Reports of Interest

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Three new reports of interest recently posted
for free download from the U.S. Department of Justice

In late July, the National Institute of Justice (NIJ) made three new reports available through its National Criminal Justice Reference Service. The reports are the result of NIJ-funded projects, but were not published by the U.S. Department of Justice. They are all available as free PDF downloads.

“Quantified Assessment of AFIS Contextual Information
on Accuracy and Reliability of Subsequent Examiner Conclusions”

Written by Itiel Dror and Kasey Wertheim

From the abstract: “Experts play a critical role in forensic decision making, even when cognition is offloaded and distributed between human and machine... [especially] when technologies such as Automated Fingerprint Identification Systems (AFIS) have introduced cognitive technology that creates such collaborative environments. In this paper we investigated the impact of using AFIS on human decision makers, specifically examining the potentially biasing effects of AFIS contextual information on ... experts.” Full report available here.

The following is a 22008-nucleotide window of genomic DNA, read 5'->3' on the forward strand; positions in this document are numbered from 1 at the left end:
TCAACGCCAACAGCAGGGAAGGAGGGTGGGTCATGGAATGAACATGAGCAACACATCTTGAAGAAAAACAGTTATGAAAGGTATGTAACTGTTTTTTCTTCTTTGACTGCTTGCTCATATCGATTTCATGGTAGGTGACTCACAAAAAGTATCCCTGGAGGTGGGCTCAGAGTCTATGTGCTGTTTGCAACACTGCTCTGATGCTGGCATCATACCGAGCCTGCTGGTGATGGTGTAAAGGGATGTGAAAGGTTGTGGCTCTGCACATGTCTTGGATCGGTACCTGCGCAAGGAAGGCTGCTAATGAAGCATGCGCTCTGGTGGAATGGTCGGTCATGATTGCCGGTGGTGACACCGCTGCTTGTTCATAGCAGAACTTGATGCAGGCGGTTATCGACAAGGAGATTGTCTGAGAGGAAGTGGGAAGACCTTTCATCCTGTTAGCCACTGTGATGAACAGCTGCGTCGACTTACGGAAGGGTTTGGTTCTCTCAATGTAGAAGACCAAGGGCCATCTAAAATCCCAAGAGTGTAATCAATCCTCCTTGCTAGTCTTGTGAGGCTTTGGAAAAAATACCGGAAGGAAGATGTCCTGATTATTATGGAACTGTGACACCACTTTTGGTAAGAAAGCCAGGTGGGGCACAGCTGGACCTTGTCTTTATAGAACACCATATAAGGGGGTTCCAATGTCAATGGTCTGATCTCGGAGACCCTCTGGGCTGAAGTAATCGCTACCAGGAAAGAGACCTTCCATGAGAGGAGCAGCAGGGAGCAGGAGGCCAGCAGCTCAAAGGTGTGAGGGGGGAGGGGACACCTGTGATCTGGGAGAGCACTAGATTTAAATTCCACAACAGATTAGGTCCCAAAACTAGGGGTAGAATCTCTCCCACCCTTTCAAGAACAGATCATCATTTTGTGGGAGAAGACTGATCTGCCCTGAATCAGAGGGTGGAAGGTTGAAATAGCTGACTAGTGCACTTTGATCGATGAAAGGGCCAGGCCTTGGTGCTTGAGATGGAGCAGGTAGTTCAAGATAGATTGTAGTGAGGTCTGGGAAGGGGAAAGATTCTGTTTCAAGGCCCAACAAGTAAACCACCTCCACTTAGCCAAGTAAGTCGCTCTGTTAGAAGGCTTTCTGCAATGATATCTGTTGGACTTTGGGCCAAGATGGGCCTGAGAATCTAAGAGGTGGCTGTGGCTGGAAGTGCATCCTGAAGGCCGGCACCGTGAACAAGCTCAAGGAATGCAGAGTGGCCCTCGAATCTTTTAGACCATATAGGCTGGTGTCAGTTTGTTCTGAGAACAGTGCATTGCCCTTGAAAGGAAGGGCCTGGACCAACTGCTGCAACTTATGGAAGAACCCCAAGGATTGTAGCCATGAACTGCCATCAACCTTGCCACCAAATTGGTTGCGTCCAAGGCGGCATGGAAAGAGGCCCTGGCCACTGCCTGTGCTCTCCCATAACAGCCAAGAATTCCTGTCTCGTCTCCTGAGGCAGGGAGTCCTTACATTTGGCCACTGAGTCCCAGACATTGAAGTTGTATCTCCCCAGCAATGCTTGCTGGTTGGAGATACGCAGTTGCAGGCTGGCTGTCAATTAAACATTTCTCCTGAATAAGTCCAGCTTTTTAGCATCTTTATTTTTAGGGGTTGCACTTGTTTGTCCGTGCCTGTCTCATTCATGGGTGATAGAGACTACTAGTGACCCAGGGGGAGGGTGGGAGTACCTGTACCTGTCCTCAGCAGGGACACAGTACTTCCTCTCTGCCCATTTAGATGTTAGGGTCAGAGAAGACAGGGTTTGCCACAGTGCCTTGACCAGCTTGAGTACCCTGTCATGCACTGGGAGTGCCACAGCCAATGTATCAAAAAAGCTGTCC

“Rapid Visualization of Biological Fluids at Crime Scenes
Using Optical Spectroscopy”

Written by Stephen L. Morgan, Ph.D. and Michael L. Myrick, Ph.D.

From the abstract: “The objective of our research funded by NIJ was to demonstrate proof of concept for a rapid and nondestructive tool using infrared spectroscopy for visualization of blood at crime scenes... We have designed a prototype camera using mid-infrared (IR) spectroscopy with a thermal imaging detector that has a spectral response tuned by filters of polymer films. We have also devised a lock-in amplifier that constructs the contrast image of the scene pixel-by-pixel basis [sic] in real-time using techniques designed to enhance visualization of blood.” Full report available here.

“The Statistical Evaluation of
Torn and Cut Duct Tape Physical End Matching”

Written by Frederic A. Tulleners, M.A. and Jerome V. Braun, Ph.D.

From the abstract: “[F]orensic scientists are frequently asked to analyze and compare duct tape samples in order to establish possible evidentiary links... This study was designed to research duct tape physical end matching, including criteria to describe the matching process, a protocol for training analysts in physical end matching, and statistically evaluating the associated error rates and overall accuracy.” Full report available here.

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